Waxworm Care Sheet

A waxworm is the larvae of the wax moth. They get their name from the habit of eating beeswax. These insects act as parasites for bee colonies, as they will chew on the wax used by bees to construct honeycombs. 

Waxworm Care Sheet

If you want to care for waxworms, whether because you are using them to feed a pet or simply because you appreciate these insects, this guide will give you all the information you need to know.

This care sheet details information about the diet and habitat of this creature (see also “Cricket Care Sheet“).

Waxworm Care Sheet


Waxworms are small or medium-sized caterpillars that typically have a white or yellowish hue. The feet of these insects will be tipped in black.

The head of this worm tends to be darker than the rest of its body, often being brown.


During the larvae stage, you will not need to give any food to your waxworm. The reason for this is that the insects will survive on their fat reserves.

At this stage of their life, a waxworm will no longer eat food. The longer you keep the insect, the smaller it will become.


Waxworms will appreciate temperatures between 55°F and 60°F/ 13°C and 15°C. This temperature will keep these waxworms alive for a few weeks.

The general room temperature will likely be too warm for keeping waxworms. Yet, you cannot place these insects in the fridge, as this will be too cool.

However, a wine cooler can be a phenomenal place to keep these insects.

Another important factor to consider when constructing a habitat for waxworms is the humidity. Namely, they should be kept in low-humidity environments.

If you notice any dead worms in a habitat, you must remove them as soon as possible. Deceased waxworms will become a darker hue, often turning black. 

You will need to find a suitable container for these worms. Mostly, plastic tubs are used as habitats for these insects. Just make sure that there are plenty of air holes for the waxworms.

Moreover, you should provide wood chips to create a more natural habitat for the insects.

Generally, it is best to keep waxworms in the container that you were first given when collecting them.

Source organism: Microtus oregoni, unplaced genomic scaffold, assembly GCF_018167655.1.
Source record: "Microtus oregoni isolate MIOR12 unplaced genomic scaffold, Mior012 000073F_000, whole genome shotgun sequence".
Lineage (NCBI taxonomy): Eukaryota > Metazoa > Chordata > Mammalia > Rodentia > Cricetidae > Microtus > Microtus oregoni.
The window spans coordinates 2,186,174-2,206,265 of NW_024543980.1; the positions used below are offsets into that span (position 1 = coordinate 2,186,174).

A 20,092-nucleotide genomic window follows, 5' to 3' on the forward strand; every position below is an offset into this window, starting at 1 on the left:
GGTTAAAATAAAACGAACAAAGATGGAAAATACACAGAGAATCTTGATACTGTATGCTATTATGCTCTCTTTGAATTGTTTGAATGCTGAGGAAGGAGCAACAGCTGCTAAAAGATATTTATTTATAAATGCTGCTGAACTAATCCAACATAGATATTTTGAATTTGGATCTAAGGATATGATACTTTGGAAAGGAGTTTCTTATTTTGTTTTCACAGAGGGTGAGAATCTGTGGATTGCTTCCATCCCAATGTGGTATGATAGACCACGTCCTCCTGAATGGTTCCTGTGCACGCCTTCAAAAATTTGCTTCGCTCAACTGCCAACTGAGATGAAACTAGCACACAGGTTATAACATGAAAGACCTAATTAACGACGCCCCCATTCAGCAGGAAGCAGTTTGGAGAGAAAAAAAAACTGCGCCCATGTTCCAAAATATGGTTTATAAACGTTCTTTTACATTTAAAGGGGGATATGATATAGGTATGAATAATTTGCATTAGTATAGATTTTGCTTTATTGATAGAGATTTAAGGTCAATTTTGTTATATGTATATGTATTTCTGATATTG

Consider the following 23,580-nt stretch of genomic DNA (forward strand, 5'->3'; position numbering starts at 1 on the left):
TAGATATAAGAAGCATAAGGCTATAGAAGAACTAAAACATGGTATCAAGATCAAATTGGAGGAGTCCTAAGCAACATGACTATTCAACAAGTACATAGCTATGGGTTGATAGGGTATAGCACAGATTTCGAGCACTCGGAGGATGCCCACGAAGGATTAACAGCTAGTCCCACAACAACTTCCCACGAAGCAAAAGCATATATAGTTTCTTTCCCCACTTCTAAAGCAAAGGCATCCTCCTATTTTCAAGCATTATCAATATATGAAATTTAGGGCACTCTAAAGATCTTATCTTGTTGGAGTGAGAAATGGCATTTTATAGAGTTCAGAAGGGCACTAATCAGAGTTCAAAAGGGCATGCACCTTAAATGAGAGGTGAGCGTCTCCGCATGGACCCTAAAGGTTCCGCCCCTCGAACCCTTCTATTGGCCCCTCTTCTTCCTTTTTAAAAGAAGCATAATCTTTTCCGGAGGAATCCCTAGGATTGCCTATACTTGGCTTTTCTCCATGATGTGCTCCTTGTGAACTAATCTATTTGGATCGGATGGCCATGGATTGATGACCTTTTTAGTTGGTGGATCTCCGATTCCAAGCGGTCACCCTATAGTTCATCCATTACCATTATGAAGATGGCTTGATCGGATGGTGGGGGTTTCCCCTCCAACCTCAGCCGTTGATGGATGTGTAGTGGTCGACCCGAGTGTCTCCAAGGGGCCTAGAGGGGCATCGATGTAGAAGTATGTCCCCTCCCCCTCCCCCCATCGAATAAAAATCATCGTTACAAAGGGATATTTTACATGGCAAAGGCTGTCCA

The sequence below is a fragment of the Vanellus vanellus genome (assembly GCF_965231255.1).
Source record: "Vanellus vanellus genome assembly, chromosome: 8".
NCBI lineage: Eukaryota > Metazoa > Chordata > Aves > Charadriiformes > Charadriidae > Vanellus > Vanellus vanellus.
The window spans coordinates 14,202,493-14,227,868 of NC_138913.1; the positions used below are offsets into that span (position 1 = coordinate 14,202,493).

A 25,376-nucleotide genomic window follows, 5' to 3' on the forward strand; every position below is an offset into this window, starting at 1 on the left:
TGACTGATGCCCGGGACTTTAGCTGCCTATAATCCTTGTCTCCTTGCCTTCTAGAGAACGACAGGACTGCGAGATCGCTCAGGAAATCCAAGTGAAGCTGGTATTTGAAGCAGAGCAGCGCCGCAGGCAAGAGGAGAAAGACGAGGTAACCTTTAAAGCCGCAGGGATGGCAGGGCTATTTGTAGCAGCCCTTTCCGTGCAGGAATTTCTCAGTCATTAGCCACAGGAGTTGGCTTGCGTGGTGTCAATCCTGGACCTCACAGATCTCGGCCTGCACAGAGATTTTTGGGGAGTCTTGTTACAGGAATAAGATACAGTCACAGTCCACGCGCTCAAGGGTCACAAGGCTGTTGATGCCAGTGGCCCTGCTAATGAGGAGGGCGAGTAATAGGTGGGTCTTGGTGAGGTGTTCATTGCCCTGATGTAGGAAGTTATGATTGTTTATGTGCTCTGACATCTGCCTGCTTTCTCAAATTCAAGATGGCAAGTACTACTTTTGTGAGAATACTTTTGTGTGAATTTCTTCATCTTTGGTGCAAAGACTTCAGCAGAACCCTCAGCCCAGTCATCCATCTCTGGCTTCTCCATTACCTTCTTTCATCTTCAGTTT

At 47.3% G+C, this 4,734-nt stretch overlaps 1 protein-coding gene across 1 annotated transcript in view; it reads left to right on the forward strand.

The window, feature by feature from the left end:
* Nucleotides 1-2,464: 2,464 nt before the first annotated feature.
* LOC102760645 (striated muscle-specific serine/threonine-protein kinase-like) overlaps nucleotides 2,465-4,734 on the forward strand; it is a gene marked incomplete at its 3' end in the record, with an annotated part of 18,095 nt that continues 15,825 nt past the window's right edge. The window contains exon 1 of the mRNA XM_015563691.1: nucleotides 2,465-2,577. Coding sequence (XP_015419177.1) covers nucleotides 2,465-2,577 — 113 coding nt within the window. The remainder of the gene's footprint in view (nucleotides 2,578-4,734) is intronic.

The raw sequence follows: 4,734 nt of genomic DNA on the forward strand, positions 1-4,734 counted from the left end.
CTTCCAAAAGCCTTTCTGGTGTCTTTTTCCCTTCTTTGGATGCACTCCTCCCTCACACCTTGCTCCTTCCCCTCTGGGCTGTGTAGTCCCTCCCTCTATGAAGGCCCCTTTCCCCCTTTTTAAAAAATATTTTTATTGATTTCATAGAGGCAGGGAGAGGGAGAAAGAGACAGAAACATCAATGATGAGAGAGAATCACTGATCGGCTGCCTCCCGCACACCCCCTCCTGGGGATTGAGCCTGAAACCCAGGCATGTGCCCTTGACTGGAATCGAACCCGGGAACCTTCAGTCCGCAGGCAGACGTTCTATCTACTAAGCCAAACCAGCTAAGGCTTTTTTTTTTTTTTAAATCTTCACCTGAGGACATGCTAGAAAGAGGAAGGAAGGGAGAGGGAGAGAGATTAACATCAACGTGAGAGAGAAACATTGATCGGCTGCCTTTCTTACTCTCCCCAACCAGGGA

If you notice any cocoons in the habitat, it is best to remove them. This is because the worm will start to turn into a wax moth.


Typically, waxworms will only survive for a week or two weeks. If they make it to this stage, they will transform into wax moths.


One of the main uses of the waxworm is fishing. These insects are commonly sold in fishing stores, where they can be used as bait. These larvae are regularly referred to as “waxies”.

It’s worth noting that these worms will only attract certain types of fish. Namely, they can be used to catch certain types of sunfish, green sunfish, or panfish.

Gut Loading

Gut loading is a process that is regularly used by pet owners who are caring for reptiles, such as geckos and chameleons.

Essentially, it is the process of ensuring that the live prey of a pet eats nutritious food so that these nutrients can be absorbed by the pet.

Gut loading will not be necessary for waxworms. As mentioned, these worms do not eat during this stage. As a result, you can simply feed the worm directly to your reptile. 

Though many reptiles will happily consume waxworms, it’s important to note that this is not a nutritional option. Waxworms do not offer much nutritional value and tend to be high in fat.

This could cause your reptile to put on fat, potentially leading to obesity.

Not to mention, reptiles can become spoiled if they regularly consume waxworms. They will happily eat these fatty and juicy insects, meaning that they may refuse to eat other sources of food.

As a consequence, it’s advised that you reserve waxworms as occasional treats for your reptile. If you want to increase the nutritional value of these worms, you can dust them in a calcium supplement. 

To feed these insects to your reptile, grab a pair of tongs. Then, carefully grab the worm using the tongs and slowly place it into the habitat.

You may want to place it in a specialized bowl with curved edges, which will prevent the worm from escaping. If you feel comfortable, you can use your hands to handle the worms, but this is not recommended.

If your reptile does not eat the worm, you should remove it from the container after a while. It’s best to do this daily. 


If you need to dispose of a live waxworm, you should refrain from releasing it into the natural wildlife. This Is because it could disrupt natural food chains.

Instead, it is recommended that you freeze the worm in a bag and then place it in a garbage bag.

Waxworm Care Sheet (1)

Frequently Asked Questions

Do Waxworms Bite Humans?

Though waxworms have small mandibles, they will not bite humans. These weak mandibles are unable to do any real damage to humans or any pets. 

What Are Waxworms?

The two main purposes of waxworms are to act as bait in fishing or be used to feed other pets. Specifically, these insects are often used as live bait.

They will not only feed reptiles but these worms can also be served to amphibians and birds.

Can Leopard Geckos Eat Waxworms?

Yes, these worms are suitable for leopard geckos. Due to the high-fat content of waxworms, gecko owners should not regularly feed worms to their reptiles.

Instead, they should only be occasional treats that your leopard gecko will enjoy. If your gecko eats these insects too often, it will likely become obese.

Final Thoughts

If you want to feed your reptile live waxworms, you will need to know how to properly care for these creatures. The good news is that waxworms are fairly easy to care for, as they won’t require any food.

Regardless, you will need to follow the above advice to ensure that your waxworms are well-kept and healthy!

Easy Waxworm Care Guide

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